While I was there I got to visit with Jim Pavlick and see his Sling 4 which is in the process of getting painted. What a beautiful machine Jim.

Headset Evaluation

While I was out at the Sling Academy I was able to test out a couple of headsets that I purchased at Sporty’s. My thought was to try them out and return the one that was not the favorite. I brought with me the David Clark DC One-X and the basic Clarity Aloft unit. The Clarity Aloft unit is certainly different than anything I have worn before.

Comfort and noise control was the primary factor but also clarity (both receiving and transmitting). The winner ended up being the Clarity Aloft unit with the primary factor being comfort. It was so much cooler and more comfortable to wear than the typical muff headset. I am not saying the DC was not good. I think it was very good but the muff style could not compete with the two ounce unit from CA. I knew it was good fit for me when I did not even think about the headset while I was flying.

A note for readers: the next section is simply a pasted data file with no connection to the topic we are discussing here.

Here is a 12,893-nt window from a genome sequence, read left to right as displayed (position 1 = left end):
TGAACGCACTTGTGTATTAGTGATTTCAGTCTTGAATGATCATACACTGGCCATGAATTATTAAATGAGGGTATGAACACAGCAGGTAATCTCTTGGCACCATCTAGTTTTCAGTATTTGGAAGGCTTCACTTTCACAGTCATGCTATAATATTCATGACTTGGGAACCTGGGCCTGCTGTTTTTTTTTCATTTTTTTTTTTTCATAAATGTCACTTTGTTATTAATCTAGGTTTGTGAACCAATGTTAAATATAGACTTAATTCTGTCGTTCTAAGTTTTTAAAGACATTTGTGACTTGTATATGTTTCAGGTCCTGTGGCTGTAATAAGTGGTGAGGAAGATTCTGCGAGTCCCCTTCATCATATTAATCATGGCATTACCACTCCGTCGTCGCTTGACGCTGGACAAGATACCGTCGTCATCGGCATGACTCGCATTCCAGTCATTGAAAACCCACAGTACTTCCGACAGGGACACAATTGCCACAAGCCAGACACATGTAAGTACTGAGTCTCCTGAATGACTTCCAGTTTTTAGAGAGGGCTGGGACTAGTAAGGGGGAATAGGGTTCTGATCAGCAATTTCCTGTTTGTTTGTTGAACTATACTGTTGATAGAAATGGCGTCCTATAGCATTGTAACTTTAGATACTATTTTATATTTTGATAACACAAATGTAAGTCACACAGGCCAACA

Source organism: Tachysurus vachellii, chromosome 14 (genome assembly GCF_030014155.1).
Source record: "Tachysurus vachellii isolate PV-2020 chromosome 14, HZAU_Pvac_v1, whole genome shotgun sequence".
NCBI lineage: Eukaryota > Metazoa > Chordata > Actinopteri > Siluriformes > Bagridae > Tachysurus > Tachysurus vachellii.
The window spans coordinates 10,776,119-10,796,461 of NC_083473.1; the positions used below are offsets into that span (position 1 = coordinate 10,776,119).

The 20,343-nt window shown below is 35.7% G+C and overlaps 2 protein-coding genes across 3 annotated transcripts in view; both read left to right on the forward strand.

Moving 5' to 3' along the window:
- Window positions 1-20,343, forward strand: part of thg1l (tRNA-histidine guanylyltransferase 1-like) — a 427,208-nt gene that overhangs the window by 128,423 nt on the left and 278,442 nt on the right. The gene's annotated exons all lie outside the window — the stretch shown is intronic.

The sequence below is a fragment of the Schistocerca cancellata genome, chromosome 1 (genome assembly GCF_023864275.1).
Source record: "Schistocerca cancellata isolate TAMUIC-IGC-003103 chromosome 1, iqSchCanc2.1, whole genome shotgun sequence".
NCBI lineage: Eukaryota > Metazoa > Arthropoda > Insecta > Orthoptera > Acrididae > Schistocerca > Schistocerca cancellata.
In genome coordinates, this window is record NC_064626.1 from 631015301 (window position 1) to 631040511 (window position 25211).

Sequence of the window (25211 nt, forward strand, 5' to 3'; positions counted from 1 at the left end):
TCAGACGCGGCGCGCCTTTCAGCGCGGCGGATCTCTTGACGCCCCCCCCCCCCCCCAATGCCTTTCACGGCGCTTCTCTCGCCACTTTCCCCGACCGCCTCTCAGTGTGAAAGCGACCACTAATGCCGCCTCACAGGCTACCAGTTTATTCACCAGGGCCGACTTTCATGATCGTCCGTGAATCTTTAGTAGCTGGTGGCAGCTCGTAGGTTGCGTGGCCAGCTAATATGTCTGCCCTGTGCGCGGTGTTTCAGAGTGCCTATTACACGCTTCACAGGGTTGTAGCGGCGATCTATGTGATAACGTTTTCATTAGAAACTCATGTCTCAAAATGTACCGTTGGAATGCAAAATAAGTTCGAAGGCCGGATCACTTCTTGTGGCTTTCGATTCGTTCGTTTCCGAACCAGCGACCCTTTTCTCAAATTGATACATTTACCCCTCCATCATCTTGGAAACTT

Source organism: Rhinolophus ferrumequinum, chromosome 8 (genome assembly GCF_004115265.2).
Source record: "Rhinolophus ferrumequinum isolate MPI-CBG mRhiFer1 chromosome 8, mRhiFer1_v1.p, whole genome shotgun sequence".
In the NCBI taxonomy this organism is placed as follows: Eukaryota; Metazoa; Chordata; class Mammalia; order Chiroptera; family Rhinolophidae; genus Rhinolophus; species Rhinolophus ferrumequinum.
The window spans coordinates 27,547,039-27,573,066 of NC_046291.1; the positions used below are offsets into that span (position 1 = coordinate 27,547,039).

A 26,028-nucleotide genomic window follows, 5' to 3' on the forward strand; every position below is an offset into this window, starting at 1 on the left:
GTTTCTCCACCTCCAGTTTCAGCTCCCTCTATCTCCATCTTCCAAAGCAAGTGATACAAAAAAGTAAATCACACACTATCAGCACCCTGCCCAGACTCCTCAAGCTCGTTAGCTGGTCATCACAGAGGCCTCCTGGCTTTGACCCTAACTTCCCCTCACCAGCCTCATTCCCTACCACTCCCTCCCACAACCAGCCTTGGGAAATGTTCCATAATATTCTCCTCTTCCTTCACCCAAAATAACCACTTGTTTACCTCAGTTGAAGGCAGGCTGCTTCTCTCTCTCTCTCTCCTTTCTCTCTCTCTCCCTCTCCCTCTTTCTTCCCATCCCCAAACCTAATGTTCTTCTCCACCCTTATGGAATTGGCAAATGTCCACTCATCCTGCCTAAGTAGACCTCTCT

While I was in Torrance I also visited the build assist hangars (Sling has two) in order to ask numerous questions. I was not clear on how the door seals work as there are two parts. There is a flat piece of rubber call “Seal Draft” then there is the “D” shaped rubber seals. The guys in the assist center shared they always put the flat Seal Draft down first then go over the top of it with the rubber “D” seal. Below is how they lay together. They indicated the approach ensures there is a good tight fit between the door and the rubber. The flat Seal Draft has adhesive already on it (see the second pic below). Peel and stick. I did use some alcohol on the canopy first. The “D” rubber has to be attached to the Seal Draft with glue. The build assist guys shared what they use which I will share with you when I receive it and glue it up.

I am now very motivated to get get this thing done !!!!